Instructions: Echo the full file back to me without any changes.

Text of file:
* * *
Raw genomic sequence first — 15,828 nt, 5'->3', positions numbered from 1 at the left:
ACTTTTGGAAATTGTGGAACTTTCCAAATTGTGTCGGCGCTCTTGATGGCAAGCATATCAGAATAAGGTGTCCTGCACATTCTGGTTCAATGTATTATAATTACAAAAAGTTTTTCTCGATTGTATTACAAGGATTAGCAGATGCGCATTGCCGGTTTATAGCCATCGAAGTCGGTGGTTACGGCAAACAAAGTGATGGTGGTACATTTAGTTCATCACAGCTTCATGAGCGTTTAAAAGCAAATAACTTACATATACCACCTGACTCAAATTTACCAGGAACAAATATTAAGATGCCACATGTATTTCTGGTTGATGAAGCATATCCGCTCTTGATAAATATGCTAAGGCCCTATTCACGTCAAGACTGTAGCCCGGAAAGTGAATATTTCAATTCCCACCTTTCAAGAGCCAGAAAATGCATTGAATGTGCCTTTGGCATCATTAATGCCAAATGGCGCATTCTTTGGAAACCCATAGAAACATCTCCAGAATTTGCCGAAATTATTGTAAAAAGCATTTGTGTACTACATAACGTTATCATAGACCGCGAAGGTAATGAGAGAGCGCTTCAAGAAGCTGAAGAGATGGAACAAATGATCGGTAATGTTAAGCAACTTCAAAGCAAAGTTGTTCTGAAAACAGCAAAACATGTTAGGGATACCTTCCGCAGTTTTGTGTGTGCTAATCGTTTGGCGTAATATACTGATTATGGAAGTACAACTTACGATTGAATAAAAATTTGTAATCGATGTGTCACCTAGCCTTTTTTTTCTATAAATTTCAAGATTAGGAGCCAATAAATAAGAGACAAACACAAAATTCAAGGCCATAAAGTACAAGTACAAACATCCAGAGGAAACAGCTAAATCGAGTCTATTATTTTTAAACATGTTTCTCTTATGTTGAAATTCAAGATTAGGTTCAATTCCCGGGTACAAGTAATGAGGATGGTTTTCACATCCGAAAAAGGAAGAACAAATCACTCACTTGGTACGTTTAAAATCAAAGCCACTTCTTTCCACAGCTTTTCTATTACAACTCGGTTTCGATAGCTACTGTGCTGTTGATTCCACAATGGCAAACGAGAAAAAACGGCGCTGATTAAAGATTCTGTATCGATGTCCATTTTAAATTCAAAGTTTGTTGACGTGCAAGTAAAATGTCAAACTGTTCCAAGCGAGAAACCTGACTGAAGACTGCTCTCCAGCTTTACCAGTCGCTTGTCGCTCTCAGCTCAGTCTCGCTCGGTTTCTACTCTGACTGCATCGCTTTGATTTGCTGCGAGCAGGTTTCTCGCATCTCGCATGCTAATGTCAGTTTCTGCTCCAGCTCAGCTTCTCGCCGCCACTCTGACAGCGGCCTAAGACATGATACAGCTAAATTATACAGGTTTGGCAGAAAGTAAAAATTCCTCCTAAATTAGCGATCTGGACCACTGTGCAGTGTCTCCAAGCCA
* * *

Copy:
Raw genomic sequence first — 15,828 nt, 5'->3', positions numbered from 1 at the left:
ACTTTTGGAAATTGTGGAACTTTCCAAATTGTGTCGGCGCTCTTGATGGCAAGCATATCAGAATAAGGTGTCCTGCACATTCTGGTTCAATGTATTATAATTACAAAAAGTTTTTCTCGATTGTATTACAAGGATTAGCAGATGCGCATTGCCGGTTTATAGCCATCGAAGTCGGTGGTTACGGCAAACAAAGTGATGGTGGTACATTTAGTTCATCACAGCTTCATGAGCGTTTAAAAGCAAATAACTTACATATACCACCTGACTCAAATTTACCAGGAACAAATATTAAGATGCCACATGTATTTCTGGTTGATGAAGCATATCCGCTCTTGATAAATATGCTAAGGCCCTATTCACGTCAAGACTGTAGCCCGGAAAGTGAATATTTCAATTCCCACCTTTCAAGAGCCAGAAAATGCATTGAATGTGCCTTTGGCATCATTAATGCCAAATGGCGCATTCTTTGGAAACCCATAGAAACATCTCCAGAATTTGCCGAAATTATTGTAAAAAGCATTTGTGTACTACATAACGTTATCATAGACCGCGAAGGTAATGAGAGAGCGCTTCAAGAAGCTGAAGAGATGGAACAAATGATCGGTAATGTTAAGCAACTTCAAAGCAAAGTTGTTCTGAAAACAGCAAAACATGTTAGGGATACCTTCCGCAGTTTTGTGTGTGCTAATCGTTTGGCGTAATATACTGATTATGGAAGTACAACTTACGATTGAATAAAAATTTGTAATCGATGTGTCACCTAGCCTTTTTTTTCTATAAATTTCAAGATTAGGAGCCAATAAATAAGAGACAAACACAAAATTCAAGGCCATAAAGTACAAGTACAAACATCCAGAGGAAACAGCTAAATCGAGTCTATTATTTTTAAACATGTTTCTCTTATGTTGAAATTCAAGATTAGGTTCAATTCCCGGGTACAAGTAATGAGGATGGTTTTCACATCCGAAAAAGGAAGAACAAATCACTCACTTGGTACGTTTAAAATCAAAGCCACTTCTTTCCACAGCTTTTCTATTACAACTCGGTTTCGATAGCTACTGTGCTGTTGATTCCACAATGGCAAACGAGAAAAAACGGCGCTGATTAAAGATTCTGTATCGATGTCCATTTTAAATTCAAAGTTTGTTGACGTGCAAGTAAAATGTCAAACTGTTCCAAGCGAGAAACCTGACTGAAGACTGCTCTCCAGCTTTACCAGTCGCTTGTCGCTCTCAGCTCAGTCTCGCTCGGTTTCTACTCTGACTGCATCGCTTTGATTTGCTGCGAGCAGGTTTCTCGCATCTCGCATGCTAATGTCAGTTTCTGCTCCAGCTCAGCTTCTCGCCGCCACTCTGACAGCGGCCTAAGACATGATACAGCTAAATTATACAGGTTTGGCAGAAAGTAAAAATTCCTCCTAAATTAGCGATCTGGACCACTGTGCAGTGTCTCCAAGCCA